1.58: Quantized Gravitational States A Variational Approach


Recently an international team of researchers at the Institute Laue-Langevin in Grenoble France published evidence for the quantized gravitational states of the neutron (1,2,3). The purpose of this paper is to analyze this phenomenon using the variational theorem.

Schrödinger’s equation for an object subject to a gravitational field near the surface of the earth is

$-\frac{h^{2}}{2 m} \frac{d^{2} \Psi(z)}{d z^{2}}+m g z \Psi(z)=E \Psi(z) \tag{1} \nonumber$

Equation (1) has an exact solution and the ground state energy for the neutron is given by

$E=2.3381\left(\frac{m g^{2} h^{2}}{2}\right)^{\frac{1}{3}}=2.254 \times 10^{-31} \mathrm{J} \tag{2} \nonumber$

where 2.3381 is the first root of the Airy function.

The performance of two trial wave functions for the “quantum bouncer” will be evaluated. The functions given in equations (3) and (4) were previously suggested for this purpose by J. L. Martin (4).

$\Psi(z)=2 \alpha^{\frac{3}{2}} z \exp (-\alpha z) \tag{3} \nonumber$

$\Phi(z)=\left(\frac{128 \beta^{3}}{\pi}\right)^{\frac{1}{4}} z \exp \left(-\beta z^{2}\right) \tag{4} \nonumber$

First Trial Wave Function

Evaluation of the variational integral for $$\Psi$$(z) yields

$\langle E\rangle=\int_{0}^{\infty} \Psi(z) \hat{H} \Psi(z) d z=\frac{h^{2} \alpha^{2}}{2 m}+\frac{3 m g}{2 \alpha} \tag{5} \nonumber$

Minimization of the energy provides the optimum value of $$\alpha$$

$\alpha=\left(\frac{3 m^{2} g}{2 h^{2}}\right)^{\frac{1}{3}} \tag{6} \nonumber$

and the ground-state energy.

$\langle E\rangle= 1.9656\left(m g^{2} h^{2}\right)^{\frac{1}{3}}=2.387 \times 10^{-31} \mathrm{J} \tag{7} \nonumber$

This result is in error by 6% indicating that $$\Psi$$(z) is a reasonable trial wave function for an object subjected to a confining gravitational interaction.

Second Trial Wave Function

It will be seen, however, that $$\Phi$$(z) is a much better trial wave function. Evaluation of the variational integral yields

$\langle E\rangle=\int_{0}^{\infty} \Phi(z) \hat{H} \Phi(z) d z=\frac{3 \hbar^{2} \beta}{2 m}+m g\left(\frac{2}{\pi \beta}\right)^{\frac{1}{2}} \tag{8} \nonumber$

Minimization of the energy provides the optimum value of $$\beta$$

$\beta=\left(\sqrt{\frac{2}{\pi}} \frac{m^{2} g}{3 h^{2}}\right)^{\frac{2}{3}} \tag{9} \nonumber$

and the ground-state energy.

$\langle E\rangle=\frac{3}{2}\left(\frac{6 m g^{2} h^{2}}{\pi}\right)^{\frac{1}{3}}=2.260 \times 10^{-31} \mathrm{J} \tag{10} \nonumber$

The error for this trial function is less 0.3%, so it is a very good approximation to the exact wave function.

The trial wave functions are compared with the exact solution in Figure 1 (exact solution, solid blue; Ψ(z) green dots; $$\Phi$$(z) red dashes.

The Experiment

Thus far we have used the exact theoretical ground-state energy as a criterion to evaluate two trial wave functions. However, Nesvizhevsky and co-workers did not use energy or spectroscopy to gather evidence for the quantized gravitational states of the neutron.

This is impractical given how closely spaced the neutron gravitational states are. For example, the first excited state for the neutron is E2 = 3.941 x 10-31 J. Therefore, the energy difference between the ground state and first excited state is equivalent to a photon with a wavelength of 1.2 million meters. Clearly traditional spectroscopic methods cannot be used to establish the existence of quantized gravitational states for the neutron.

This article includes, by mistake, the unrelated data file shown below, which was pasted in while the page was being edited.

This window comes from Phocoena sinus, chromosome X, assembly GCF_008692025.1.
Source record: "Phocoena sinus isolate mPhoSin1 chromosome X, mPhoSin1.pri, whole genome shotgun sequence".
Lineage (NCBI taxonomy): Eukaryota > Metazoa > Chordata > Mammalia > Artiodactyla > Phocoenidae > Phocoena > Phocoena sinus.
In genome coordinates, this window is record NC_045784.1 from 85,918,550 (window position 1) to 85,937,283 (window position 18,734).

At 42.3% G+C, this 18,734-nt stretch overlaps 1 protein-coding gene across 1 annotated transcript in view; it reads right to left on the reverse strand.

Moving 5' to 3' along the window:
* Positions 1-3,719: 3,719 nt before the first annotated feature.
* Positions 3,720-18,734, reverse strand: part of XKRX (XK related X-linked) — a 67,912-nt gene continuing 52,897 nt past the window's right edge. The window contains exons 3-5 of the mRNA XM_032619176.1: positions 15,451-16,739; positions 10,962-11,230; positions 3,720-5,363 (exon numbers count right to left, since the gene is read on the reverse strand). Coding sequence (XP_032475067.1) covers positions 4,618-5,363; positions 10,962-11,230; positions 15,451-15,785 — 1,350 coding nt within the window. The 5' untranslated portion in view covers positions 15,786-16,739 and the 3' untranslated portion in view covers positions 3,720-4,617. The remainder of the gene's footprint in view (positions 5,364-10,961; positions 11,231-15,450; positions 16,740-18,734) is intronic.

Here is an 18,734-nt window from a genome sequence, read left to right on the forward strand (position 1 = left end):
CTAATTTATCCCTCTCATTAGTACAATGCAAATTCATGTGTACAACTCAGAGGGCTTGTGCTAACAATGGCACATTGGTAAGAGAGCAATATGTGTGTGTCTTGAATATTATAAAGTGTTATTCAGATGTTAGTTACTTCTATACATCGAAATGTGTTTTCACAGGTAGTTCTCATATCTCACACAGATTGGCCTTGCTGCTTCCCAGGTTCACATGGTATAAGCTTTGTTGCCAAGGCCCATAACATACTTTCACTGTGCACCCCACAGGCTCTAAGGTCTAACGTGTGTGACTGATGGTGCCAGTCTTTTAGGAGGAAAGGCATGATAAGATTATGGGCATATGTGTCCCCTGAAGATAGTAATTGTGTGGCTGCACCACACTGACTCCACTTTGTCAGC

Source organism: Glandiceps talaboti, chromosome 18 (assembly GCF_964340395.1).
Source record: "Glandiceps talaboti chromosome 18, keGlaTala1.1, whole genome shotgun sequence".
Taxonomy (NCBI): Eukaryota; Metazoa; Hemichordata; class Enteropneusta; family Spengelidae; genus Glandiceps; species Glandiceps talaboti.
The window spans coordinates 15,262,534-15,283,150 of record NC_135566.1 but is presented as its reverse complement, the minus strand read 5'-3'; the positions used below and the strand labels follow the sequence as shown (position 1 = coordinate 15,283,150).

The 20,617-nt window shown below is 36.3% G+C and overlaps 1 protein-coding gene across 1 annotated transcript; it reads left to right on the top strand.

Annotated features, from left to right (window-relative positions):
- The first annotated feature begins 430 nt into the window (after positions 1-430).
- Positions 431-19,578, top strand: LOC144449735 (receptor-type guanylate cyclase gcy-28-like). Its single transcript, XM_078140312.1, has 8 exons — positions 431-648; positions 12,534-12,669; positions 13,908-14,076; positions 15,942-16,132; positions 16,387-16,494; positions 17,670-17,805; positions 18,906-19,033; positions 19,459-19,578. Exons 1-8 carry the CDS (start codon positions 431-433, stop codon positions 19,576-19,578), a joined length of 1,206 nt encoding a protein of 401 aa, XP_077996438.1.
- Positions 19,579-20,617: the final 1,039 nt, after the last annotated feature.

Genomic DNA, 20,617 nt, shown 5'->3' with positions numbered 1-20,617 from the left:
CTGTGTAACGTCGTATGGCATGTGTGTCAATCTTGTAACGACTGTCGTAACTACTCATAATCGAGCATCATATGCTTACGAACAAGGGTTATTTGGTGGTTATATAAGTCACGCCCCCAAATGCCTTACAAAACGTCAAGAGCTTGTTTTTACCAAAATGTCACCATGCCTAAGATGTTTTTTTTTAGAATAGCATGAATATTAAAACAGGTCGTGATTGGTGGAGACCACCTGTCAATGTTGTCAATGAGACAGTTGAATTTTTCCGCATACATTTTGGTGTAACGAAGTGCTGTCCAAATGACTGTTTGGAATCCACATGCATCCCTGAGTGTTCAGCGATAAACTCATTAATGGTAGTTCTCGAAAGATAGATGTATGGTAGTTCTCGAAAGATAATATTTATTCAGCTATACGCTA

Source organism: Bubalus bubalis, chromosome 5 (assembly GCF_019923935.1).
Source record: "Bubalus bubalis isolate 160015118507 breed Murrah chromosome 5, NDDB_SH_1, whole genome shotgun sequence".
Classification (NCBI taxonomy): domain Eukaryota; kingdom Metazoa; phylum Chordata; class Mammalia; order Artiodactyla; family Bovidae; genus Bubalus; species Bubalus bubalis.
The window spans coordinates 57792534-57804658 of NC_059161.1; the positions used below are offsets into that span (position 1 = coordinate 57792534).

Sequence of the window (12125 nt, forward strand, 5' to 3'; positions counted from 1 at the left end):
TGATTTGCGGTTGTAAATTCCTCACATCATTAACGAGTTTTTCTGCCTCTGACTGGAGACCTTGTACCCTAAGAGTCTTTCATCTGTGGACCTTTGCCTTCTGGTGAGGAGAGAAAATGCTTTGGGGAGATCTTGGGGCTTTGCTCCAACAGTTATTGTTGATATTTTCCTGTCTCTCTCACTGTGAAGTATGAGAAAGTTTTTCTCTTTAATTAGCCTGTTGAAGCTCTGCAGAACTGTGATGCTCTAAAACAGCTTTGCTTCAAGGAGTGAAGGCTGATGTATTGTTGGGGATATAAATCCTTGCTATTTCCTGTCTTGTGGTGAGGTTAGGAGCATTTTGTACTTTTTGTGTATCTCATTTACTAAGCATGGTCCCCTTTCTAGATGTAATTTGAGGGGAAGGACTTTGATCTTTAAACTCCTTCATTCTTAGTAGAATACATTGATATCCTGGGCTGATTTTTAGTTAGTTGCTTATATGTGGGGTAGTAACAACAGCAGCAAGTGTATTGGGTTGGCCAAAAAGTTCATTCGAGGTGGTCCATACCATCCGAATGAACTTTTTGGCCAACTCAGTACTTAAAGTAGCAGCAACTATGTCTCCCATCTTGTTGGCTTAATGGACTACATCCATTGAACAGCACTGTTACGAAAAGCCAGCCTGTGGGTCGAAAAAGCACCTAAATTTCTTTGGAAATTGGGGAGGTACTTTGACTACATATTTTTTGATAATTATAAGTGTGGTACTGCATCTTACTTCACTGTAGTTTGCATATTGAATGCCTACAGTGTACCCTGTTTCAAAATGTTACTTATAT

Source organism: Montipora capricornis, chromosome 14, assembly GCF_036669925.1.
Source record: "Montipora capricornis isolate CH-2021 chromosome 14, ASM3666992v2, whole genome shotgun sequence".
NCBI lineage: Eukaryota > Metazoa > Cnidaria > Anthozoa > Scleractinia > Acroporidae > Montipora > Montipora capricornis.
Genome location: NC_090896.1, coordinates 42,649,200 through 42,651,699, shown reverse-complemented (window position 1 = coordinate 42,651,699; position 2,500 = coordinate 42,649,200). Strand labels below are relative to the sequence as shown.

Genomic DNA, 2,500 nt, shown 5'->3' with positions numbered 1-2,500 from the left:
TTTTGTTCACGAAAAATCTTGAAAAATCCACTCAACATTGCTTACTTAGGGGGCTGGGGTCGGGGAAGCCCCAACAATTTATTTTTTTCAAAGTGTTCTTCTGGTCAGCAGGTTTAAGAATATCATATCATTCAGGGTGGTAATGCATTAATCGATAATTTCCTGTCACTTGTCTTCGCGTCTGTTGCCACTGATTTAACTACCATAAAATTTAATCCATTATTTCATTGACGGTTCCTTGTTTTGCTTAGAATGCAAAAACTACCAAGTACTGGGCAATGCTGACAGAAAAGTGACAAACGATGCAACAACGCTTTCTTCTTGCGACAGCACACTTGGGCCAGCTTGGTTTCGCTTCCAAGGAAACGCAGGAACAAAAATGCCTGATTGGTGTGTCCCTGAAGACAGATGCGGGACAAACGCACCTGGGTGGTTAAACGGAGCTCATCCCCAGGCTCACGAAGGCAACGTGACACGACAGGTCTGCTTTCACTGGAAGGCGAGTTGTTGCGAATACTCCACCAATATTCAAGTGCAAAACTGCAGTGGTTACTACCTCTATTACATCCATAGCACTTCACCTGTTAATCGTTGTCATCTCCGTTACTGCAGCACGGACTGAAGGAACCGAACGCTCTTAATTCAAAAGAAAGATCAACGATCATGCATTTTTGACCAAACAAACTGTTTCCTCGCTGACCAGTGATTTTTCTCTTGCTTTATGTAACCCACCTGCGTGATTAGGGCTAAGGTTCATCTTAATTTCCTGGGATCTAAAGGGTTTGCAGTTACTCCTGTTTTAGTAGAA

A schematic of the experiment Nesvizhevsky's team used to gather evidence for quantized neutron gravitational states is shown in Figure 2. The neutron is confined by the attractive gravitational field and the repulsive reflecting mirror surface. Ultra-cold neutrons (UCNs) with total velocities less than 8 m/s are "lobbed" into the apparatus. In the vertical direction the neutrons are subject to the gravitational interaction with the Earth, but there are no forces in the horizontal direction. The vertical and horizontal degrees of freedom are independent of one another in the design of this experiment, because care has been taken to eliminate vibrations, and extraneous electric and magnetic fields.

This apparatus records neutron throughput as a function of absorber height. The data collected are shown in Figure 3. The shaded circles are the actual data points. We will not be concerned with the solid, dashed, or dotted lines in the figure. The most important feature of the data for this analysis is the sharp increase in neutron throughput at about 20 $$\mu$$m.

Interpretation

The probability that a neutron will be found in the absorber, or the probability it will be absorbed is given by

$\int_{a_{z}}^{\infty}|\Phi(z)|^{2} d z \tag{11} \nonumber$

where az is the absorber height. Using the second trial wave function the probability is calculated for several absorber heights and displayed in the table below.

Absorber height ($$\mu$$m) Probability in Absorber
10 0.388
15 0.078
20 0.007
25 3 x 10-4

It is clear from these calculations that the probability of finding the neutron in the absorber has declined significantly by 20 $$\mu$$m. This analysis, therefore, is consistent with the sharp increase in neutron throughput at this absorber height.

Literature cited:

1. Nesvizhevsky, V.; et al. Quantum States of Neutrons in the Earth’s Gravitationsl Field. Nature 2002, 415, 297-299.
2. Bowles, T. J. Quantum Effects of Gravity. Nature 2002, 415, 267-268.
3. Rioux, F. Nature: Evidence for Quantized Gravitational States of the Neutron. J. Chem. Educ. 2002, 79, 1404-1406.
4. Martin, J. L. Basic Quantum Mechanics; Clarendon Press, Oxford, 1981, p. 207.

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